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Re: Content-Disposition next steps

From: Adam Barth <ietf@adambarth.com>
Date: Wed, 15 Dec 2010 22:27:31 -0800
Message-ID: <AANLkTimEuL0fNeB1qS4_qC1kPZk9gdTp9SGbVG9iC56P@mail.gmail.com>
To: Mark Nottingham <mnot@mnot.net>
Cc: Julian Reschke <julian.reschke@gmx.de>, "Jungshik Shin (, )" <jungshik@google.com>, Maciej Stachowiak <mjs@apple.com>, HTTP Working Group <ietf-http-wg@w3.org>
Why doesn't it affect the spec?  It seems like implementations won't
want to remove support for a feature that's used on a site as popular
as Gmail.

Adam


On Wed, Dec 15, 2010 at 7:36 PM, Mark Nottingham <mnot@mnot.net> wrote:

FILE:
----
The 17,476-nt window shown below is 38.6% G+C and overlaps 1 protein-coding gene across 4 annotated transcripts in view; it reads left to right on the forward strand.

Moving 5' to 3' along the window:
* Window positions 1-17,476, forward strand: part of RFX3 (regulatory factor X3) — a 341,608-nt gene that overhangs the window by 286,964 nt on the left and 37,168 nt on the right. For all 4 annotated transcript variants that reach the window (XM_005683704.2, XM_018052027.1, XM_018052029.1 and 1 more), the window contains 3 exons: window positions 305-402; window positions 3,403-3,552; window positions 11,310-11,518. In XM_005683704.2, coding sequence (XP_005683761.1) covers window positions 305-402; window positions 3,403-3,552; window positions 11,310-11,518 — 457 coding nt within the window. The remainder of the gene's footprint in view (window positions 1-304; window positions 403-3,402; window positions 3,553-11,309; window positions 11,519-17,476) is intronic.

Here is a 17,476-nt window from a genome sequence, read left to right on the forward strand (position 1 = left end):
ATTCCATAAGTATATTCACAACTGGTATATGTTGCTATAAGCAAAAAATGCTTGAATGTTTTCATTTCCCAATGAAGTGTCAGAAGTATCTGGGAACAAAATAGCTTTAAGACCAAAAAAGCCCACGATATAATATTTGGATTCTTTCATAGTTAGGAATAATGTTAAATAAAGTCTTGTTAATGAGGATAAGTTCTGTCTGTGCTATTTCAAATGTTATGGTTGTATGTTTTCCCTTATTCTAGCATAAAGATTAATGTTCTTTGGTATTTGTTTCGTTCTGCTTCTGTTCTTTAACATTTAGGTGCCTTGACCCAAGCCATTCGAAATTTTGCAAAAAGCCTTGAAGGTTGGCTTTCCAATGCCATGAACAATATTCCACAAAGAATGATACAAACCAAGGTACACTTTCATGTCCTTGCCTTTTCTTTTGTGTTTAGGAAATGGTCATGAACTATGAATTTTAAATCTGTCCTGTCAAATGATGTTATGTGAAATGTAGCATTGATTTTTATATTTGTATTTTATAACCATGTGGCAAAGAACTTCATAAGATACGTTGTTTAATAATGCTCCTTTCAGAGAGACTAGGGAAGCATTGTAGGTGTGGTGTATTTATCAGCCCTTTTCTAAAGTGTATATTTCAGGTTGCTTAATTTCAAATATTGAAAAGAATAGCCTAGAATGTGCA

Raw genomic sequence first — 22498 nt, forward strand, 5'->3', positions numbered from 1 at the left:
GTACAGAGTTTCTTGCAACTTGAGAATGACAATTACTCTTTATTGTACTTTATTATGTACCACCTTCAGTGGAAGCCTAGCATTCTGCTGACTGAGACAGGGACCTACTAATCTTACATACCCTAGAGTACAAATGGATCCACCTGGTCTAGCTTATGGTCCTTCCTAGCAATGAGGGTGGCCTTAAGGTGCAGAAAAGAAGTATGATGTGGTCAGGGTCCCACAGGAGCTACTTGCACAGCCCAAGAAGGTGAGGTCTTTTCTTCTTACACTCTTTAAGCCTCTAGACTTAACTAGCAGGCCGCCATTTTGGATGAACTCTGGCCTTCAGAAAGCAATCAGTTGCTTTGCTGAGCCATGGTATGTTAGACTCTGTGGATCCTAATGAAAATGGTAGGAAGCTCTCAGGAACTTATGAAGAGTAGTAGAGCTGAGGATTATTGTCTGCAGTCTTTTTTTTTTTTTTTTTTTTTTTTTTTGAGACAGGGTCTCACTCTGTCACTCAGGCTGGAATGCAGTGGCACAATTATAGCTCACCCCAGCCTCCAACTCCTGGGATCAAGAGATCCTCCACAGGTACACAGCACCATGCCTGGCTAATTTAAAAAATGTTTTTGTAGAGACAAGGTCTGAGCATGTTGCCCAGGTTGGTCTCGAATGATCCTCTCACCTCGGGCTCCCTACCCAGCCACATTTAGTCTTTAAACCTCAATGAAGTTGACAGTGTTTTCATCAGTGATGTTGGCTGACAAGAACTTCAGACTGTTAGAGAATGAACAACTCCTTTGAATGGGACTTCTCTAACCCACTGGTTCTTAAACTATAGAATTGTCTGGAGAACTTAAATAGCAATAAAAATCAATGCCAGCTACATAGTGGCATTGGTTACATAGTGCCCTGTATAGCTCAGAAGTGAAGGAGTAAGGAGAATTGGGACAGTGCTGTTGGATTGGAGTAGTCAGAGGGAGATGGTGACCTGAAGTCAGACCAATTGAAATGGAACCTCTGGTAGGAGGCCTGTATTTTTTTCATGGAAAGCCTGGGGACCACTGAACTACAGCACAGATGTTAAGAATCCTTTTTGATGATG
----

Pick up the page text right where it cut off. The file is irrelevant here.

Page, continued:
> Perhaps, but it depends on how Google sniffs the UAs. And I don't think it affects the spec.
>
>
> On 16/12/2010, at 9:40 AM, Julian Reschke wrote:
>
>> On 15.12.2010 21:19, Jungshik Shin (, ) wrote:
>>> ...
>>> Before rushing to remove it (as an optional 'fallback') , I'd like to
>>> have some 'numbers' about what web servers do (FYI, some Google products
>>> emit RFC 2047 for Firefox and Chrome at the moment, but I guess Google
>>> has to switch over to RFC 5987 for Firefox and Chrome). I'm not sure
>>> whether the cost of supporting it is larger than the benefit.
>>> ...
>>
>> Indeed. GMail seems to use RFC2047-encoding (when saving an attachment with non-ASCII characters in the filename) for Firefox (and likely for Chrome as well).
>>
>> So it's unlikely that UAs can remove this until this get fixed.
>>
>> Best regards, Julian
>>
>
> --
> Mark Nottingham   http://www.mnot.net/
>
>
>
>
Received on Thursday, 16 December 2010 06:28:36 GMT

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